Homogenous localization and normal localization in graded modules

Let $R$ be a graded ring. There are two ways to take the localization of $R$.

Let $\mathfrak{p}$ be a homogenous prime ideal, $T$ be the set of all homogenous element of $S\setminus \mathfrak{p}$. Then $R_{(\mathfrak{p})}$ the subring of $T^{-1}R$ consisting of all $\dfrac{f}{g}$ where $f$ and $g$ are homogenous of the same degree is called homogenous localization of $R$.

Let $R$ be a graded ring, $S\subset R$ is a multiplicative closed subset of $R$. For any $f\in R, g\in S$ define the degree of $\dfrac{f}{g}$ to be deg$f$-deg$g$. Then it is not hard to check that this is well defined. The localization $S^{-1}R$ is a graded ring.

My question are the follows:

• What is the difference between these two localizations?

• What are the applications of them in higher commutative algebra ?

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I think in the second case, $S$ must contain only homogeneous elements and one defines the degree of $f/g$ only when $f$ is homogeneous. Otherwise you don't get a graded ring $S^{-1}R$ by you construction. – QiL'8 May 20 '12 at 6:46
@Qil :No, I do not think so. We can think $\dfrac{f}{g}$ as a polynomial of degree degf-deg g. – Arsenaler May 20 '12 at 8:06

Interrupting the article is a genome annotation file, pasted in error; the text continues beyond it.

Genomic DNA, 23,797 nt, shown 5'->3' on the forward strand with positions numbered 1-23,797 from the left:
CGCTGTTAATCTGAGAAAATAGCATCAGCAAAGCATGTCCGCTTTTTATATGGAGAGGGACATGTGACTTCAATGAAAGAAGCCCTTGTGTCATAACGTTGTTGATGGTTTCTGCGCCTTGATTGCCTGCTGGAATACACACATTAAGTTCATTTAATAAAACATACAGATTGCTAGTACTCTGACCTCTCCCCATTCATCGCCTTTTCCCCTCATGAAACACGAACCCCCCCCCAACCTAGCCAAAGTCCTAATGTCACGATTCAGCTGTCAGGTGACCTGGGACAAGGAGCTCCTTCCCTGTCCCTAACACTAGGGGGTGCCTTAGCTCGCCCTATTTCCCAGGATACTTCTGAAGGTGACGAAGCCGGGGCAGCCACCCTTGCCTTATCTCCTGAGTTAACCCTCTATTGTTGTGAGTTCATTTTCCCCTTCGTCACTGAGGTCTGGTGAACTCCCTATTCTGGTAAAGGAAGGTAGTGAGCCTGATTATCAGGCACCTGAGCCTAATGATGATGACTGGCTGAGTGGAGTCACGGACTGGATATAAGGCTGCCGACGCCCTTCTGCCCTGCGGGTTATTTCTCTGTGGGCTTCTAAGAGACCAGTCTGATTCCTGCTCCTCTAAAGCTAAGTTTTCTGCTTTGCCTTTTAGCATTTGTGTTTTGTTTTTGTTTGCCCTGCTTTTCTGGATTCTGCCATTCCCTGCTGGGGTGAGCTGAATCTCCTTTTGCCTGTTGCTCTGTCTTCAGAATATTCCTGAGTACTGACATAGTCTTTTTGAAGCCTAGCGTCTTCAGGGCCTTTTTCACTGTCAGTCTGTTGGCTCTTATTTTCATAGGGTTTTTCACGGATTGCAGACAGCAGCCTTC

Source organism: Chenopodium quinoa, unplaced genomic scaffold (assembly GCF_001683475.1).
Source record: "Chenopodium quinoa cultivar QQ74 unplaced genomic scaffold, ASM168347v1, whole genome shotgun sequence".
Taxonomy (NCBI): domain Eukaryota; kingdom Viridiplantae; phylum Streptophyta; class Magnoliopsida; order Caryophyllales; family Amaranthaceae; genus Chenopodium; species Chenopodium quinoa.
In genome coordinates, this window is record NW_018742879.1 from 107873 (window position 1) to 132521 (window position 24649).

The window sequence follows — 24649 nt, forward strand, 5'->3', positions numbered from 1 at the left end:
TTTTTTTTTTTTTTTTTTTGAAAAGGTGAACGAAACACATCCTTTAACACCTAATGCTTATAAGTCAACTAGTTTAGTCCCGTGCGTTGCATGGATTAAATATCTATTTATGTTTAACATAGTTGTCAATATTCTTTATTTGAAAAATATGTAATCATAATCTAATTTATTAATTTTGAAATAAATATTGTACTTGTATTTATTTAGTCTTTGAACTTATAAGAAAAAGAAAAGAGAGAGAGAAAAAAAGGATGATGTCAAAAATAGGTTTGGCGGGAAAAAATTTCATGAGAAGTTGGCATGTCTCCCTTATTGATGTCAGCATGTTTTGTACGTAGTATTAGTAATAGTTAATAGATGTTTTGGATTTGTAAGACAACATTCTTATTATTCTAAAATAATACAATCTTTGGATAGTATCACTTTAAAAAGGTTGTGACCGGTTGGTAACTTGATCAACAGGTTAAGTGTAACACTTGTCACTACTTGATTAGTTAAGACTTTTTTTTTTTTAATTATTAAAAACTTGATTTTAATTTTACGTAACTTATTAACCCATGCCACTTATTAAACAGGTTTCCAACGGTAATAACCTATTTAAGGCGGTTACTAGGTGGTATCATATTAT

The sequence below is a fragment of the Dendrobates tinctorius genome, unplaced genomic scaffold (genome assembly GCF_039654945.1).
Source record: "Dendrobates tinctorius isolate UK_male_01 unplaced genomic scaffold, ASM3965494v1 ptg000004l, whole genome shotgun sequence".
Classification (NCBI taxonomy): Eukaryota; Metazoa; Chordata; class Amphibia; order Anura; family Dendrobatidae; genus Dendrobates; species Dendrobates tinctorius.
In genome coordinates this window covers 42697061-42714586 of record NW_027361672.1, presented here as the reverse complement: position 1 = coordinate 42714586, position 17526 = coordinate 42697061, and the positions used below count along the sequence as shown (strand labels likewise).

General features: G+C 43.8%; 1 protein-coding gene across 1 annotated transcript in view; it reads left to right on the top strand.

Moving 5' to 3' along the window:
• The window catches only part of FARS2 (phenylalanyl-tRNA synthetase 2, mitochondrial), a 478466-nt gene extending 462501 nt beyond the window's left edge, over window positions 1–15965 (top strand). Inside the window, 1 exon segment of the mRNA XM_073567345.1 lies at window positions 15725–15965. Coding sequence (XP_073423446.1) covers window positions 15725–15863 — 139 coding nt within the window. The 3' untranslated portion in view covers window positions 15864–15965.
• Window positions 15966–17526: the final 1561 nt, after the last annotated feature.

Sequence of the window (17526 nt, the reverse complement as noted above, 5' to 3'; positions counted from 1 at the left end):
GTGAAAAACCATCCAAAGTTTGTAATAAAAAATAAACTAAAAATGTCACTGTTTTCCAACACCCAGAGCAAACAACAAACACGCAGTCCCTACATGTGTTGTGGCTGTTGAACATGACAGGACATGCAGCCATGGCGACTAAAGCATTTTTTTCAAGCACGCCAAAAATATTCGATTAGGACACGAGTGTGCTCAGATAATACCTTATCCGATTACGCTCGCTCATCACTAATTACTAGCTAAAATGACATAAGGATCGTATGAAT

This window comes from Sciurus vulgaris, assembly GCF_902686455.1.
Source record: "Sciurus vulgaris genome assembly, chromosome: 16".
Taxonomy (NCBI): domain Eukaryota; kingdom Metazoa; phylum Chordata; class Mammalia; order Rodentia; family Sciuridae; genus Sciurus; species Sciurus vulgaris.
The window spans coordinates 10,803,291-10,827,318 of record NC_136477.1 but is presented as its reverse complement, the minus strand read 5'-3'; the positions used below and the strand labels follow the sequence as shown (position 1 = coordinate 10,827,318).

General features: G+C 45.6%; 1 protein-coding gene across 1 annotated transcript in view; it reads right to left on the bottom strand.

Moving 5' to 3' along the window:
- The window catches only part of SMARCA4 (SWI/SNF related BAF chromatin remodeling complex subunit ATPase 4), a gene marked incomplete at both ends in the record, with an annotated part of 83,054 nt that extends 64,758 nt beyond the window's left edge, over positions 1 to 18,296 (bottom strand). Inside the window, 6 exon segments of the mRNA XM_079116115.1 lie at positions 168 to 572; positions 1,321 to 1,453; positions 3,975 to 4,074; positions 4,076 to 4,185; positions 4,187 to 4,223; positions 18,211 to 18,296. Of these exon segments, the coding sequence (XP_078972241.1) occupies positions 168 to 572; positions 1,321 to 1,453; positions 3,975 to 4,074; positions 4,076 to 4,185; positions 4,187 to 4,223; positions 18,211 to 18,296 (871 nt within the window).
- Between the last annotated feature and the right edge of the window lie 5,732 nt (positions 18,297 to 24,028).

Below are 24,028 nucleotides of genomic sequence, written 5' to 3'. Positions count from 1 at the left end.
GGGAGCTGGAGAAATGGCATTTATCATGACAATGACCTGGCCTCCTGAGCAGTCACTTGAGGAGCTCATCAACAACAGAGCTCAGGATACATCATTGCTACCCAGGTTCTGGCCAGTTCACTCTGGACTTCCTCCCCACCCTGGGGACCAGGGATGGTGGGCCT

Can you show that the set of elements of a given degree (including the element $0$) is stable by addition ? – QiL'8 May 20 '12 at 10:26

An arbitrary element of $R$ has no degree. Only the homogeneous elements have some degree. You seem to be confused with the notion of degree of polynomials. But here, there are no polynomials at all.
If $S \subseteq R$ is a homogeneous submonoid, we can grade the usual localization $S^{-1} R=R_S$ (i.e. of the underlying rings) as follows: The homogeneous elements of degree $d$ are those of the form $r/s$, where $r \in R$, $s \in S$ are homogeneous elements such that the degree of $r$ equals $d$ plus the degree of $s$. As always the homogeneous elements of degree $0$ constitute a subring. This is usually called $R_{(S)}$. When $\mathfrak{p}$ is some homogeneous prime ideal, then the set of homogeneous elements $s \in R$ such that $s \notin \mathfrak{p}$ is an example for $S$. Therefoe, we have a graded ring $R_{\mathfrak{p}}$ and the subring of elements of degree $0$ is called $R_{(\mathfrak{p})}$.